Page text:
Wow, it’s been so long since I’ve been here. I’ll keep the reasons to myself, but I needed to recharge, and that’s an understatement. And I didn’t think I had anything to say that hasn’t been said a million times. Who wants to read another writer or editor blabbering on about the trials of the trade.
Still, it struck me that I’ve been changed by my experience these last months–many months now, editing for Decadent publishing. I’ve had some plum assignments, too. I won’t mention many names, because then I’ll leave someone out, but Rebecca Royce and Initiation, Rusty Fischer and Ushers, Inc. come to mind (opposite ends of the spectrum). I’ve been mostly working on Young Adult books (I was a YA reviewer for years), and I simply love it.
But here’s the change. I now have this weird dual perspective on things. I’m very sensitive about trying to maintain a writer’s voice, while gently pointing out (okay, sometimes not so gently) when they’ve slipped into a mud puddle or need a tire change. (The line editors take care of the stuff I’m really bad at–like grammar–guh.)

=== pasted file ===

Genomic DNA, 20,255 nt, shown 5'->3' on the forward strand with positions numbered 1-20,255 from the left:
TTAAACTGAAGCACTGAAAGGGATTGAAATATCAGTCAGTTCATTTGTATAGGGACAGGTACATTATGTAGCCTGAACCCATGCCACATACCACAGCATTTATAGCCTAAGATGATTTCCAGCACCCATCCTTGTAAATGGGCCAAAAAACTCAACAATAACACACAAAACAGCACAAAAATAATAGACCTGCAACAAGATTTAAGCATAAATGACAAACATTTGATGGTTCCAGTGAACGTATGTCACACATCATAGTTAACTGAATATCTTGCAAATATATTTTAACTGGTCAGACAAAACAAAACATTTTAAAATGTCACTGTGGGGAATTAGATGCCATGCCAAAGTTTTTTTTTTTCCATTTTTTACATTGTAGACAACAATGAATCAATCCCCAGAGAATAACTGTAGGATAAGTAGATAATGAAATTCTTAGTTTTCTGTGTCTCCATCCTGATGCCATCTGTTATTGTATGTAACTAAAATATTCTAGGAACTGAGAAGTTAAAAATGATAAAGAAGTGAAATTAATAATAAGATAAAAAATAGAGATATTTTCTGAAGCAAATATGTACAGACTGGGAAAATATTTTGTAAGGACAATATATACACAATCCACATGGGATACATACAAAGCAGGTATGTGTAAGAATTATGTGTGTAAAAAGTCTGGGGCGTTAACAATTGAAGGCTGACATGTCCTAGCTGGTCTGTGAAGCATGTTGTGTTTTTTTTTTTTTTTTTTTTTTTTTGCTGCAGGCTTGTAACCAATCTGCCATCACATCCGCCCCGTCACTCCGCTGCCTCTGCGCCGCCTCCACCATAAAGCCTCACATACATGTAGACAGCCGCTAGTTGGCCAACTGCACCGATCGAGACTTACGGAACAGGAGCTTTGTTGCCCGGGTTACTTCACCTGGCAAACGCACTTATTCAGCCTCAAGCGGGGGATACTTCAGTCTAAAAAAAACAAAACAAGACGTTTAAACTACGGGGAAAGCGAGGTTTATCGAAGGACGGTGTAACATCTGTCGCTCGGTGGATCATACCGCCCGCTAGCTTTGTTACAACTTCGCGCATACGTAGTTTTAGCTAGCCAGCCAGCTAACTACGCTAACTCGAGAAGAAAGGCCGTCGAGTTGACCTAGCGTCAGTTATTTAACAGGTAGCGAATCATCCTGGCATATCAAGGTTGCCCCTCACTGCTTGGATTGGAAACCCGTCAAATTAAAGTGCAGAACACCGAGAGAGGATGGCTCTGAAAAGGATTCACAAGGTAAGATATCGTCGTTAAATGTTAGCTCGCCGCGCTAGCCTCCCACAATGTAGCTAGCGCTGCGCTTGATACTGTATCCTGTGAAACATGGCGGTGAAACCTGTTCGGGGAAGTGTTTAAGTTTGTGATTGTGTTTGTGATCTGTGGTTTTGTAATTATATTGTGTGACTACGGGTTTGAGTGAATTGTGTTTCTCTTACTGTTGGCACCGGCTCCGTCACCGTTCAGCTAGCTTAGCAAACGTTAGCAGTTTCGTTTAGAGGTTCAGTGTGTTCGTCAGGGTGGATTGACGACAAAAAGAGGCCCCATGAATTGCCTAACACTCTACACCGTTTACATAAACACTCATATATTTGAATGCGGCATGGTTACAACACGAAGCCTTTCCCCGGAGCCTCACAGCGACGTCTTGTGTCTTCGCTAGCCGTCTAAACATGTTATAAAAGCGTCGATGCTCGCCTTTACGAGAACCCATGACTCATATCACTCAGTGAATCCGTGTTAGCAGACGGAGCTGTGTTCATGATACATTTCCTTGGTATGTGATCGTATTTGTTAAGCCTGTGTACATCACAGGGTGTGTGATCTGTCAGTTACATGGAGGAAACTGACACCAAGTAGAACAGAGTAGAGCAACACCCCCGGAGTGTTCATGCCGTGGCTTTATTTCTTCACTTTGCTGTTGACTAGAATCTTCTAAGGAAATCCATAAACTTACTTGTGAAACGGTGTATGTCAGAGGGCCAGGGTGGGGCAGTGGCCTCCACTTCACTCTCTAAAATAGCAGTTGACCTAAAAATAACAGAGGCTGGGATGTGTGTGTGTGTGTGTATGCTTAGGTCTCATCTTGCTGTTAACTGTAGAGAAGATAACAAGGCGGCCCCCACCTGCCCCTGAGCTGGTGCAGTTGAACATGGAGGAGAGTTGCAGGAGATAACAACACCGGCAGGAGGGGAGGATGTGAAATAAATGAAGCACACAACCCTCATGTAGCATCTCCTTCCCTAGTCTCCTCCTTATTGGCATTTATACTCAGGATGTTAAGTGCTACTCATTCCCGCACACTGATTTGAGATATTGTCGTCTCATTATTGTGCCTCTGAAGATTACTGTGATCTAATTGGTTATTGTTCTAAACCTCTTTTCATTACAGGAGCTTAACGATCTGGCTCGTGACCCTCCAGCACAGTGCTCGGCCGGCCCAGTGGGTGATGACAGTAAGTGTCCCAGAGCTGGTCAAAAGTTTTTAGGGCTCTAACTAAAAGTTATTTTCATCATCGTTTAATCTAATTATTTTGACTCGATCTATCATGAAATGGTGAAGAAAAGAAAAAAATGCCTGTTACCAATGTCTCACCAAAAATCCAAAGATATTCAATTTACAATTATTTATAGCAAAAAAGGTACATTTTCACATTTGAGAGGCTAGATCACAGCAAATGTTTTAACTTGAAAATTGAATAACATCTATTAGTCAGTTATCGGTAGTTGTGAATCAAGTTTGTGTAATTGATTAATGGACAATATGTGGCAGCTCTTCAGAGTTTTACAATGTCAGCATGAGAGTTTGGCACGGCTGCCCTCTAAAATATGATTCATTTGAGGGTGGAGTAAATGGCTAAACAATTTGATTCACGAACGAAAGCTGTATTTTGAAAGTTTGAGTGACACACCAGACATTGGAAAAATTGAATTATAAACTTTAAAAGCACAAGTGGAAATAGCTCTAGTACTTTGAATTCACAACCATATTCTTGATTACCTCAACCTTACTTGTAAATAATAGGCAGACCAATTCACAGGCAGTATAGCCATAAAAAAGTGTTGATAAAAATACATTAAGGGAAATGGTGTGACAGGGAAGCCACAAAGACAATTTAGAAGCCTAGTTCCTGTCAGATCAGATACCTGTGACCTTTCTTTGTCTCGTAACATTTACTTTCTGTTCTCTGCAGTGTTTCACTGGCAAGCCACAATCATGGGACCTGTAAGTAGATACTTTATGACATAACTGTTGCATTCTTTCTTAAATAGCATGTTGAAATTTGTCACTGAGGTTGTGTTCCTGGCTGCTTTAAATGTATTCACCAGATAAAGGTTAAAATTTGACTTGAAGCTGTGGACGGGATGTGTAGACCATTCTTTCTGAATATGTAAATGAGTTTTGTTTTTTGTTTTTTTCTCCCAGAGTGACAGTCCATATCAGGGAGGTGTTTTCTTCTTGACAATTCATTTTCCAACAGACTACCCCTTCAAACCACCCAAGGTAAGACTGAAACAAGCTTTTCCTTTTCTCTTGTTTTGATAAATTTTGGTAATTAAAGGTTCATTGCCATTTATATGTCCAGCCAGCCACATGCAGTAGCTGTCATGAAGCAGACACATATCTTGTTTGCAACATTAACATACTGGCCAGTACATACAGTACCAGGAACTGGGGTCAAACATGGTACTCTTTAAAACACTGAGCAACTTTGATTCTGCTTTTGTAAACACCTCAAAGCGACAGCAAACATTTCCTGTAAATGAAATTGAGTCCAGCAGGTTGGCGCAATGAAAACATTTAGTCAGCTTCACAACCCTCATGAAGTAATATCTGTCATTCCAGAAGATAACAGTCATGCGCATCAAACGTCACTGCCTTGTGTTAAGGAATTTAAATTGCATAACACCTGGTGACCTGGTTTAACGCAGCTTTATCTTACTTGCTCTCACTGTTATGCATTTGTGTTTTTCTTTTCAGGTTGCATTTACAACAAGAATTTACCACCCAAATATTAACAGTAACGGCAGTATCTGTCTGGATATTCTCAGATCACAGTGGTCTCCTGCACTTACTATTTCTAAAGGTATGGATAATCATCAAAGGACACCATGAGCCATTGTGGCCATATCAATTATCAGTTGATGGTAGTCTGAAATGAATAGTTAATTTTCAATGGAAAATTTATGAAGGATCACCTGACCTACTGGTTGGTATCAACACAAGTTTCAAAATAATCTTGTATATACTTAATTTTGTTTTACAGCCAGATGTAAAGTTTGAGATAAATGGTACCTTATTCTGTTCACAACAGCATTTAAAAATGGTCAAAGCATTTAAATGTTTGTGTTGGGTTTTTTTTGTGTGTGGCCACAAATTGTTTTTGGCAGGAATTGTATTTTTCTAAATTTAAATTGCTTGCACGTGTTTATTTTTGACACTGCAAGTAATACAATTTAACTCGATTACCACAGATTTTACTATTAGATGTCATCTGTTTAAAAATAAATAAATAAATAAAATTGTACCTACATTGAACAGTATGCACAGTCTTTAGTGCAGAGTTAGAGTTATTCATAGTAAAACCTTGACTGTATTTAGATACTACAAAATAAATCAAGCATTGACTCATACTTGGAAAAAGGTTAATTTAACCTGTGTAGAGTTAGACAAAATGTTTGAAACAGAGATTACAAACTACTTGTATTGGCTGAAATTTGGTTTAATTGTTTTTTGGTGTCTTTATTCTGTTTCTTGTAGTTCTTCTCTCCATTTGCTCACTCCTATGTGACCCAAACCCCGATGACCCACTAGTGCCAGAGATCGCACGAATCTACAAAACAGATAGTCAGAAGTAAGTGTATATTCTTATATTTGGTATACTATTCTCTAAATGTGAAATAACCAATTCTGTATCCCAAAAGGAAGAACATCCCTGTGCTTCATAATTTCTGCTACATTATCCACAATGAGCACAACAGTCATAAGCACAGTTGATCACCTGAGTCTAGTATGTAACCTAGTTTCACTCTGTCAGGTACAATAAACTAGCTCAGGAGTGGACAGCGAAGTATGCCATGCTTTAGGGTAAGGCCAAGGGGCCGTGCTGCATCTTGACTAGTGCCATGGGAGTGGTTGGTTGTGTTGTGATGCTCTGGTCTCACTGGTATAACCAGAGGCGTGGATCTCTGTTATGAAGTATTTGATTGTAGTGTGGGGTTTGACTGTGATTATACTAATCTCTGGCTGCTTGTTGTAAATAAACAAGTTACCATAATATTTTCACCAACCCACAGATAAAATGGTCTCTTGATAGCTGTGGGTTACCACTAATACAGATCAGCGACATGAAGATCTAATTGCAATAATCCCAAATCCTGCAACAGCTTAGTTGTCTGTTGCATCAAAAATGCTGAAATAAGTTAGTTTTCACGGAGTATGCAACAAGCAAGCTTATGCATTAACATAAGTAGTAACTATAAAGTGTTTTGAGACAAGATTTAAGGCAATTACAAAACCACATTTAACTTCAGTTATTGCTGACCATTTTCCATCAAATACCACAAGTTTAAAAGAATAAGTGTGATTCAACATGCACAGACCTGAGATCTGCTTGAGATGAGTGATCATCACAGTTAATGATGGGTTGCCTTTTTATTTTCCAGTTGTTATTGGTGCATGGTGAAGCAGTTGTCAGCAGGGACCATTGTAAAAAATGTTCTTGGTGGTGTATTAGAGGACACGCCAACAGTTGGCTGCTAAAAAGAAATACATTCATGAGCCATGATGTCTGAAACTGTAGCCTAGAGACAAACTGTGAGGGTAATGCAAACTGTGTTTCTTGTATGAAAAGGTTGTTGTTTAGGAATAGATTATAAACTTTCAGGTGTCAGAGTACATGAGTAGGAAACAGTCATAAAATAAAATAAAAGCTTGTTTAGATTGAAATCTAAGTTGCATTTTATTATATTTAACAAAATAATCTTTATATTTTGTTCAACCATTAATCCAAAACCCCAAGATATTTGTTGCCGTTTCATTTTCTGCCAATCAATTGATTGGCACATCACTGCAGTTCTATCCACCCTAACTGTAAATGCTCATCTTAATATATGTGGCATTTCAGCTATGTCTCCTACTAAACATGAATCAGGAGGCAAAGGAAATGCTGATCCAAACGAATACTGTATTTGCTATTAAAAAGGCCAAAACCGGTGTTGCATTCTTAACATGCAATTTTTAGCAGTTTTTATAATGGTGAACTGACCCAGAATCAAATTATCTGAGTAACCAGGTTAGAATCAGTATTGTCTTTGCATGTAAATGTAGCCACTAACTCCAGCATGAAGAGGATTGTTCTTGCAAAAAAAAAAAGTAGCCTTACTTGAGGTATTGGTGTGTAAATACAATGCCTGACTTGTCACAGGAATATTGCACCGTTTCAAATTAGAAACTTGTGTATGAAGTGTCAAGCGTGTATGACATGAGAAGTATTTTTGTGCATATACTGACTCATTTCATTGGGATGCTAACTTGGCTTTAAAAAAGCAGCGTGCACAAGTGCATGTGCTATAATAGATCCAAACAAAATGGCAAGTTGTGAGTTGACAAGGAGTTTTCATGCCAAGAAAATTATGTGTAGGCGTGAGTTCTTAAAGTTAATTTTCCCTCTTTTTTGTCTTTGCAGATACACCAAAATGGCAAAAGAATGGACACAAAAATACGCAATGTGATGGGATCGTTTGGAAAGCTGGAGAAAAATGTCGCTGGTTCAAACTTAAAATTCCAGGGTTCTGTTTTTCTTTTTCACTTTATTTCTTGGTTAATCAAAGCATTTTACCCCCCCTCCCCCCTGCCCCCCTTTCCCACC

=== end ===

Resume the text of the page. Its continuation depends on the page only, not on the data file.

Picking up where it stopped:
I’ve seen really funky emails from writers (and yes, I’ve penned a few of them in my day), and some overzealous editing. Whining and acceptance. Compromise. It seems to me that the very best writers I’ve encountered are the ones anxious for a second opinion, for someone to ask for clarity. They are devoted to a good product. They love to write. Some people are so attached to their work, and they seem to simply want to see their names on a book. But the best–they really love to write, and want the best for their readers.
Editors–don’t tell an author you’ll get back to them in a week and then not bother telling them it’s more likely to be a month. Authors–don’t brag about the word count on your new book online when the editor knows you have edits sitting in your inbox. Editors–say something nice. Just one thing, or two. An “I love this ending!”, meant sincerely, can go a long way. Tell authors what you love about their work. That means: “do more of this!” to them and give them instruction as well as warm fuzzies. Authors–“you don’t get me” isn’t an answer. I’m a reader. If I don’t get you, someone else is also likely to not get you. The person who spends money on your work. We can compromise, we can ask for a second opinion, sure. Be flexible.
Scream, curse, cry, pound a pillow, put a picture of your author/editor up on the wall and throw darts at it. But do not, do not, do not air your gripes in public. Be kind to new writers. Be kind to new editors. And while you’re doing that, be yourself, as neurotic as you need to be. That’s what makes you so good.
My 2 cents, nothing more.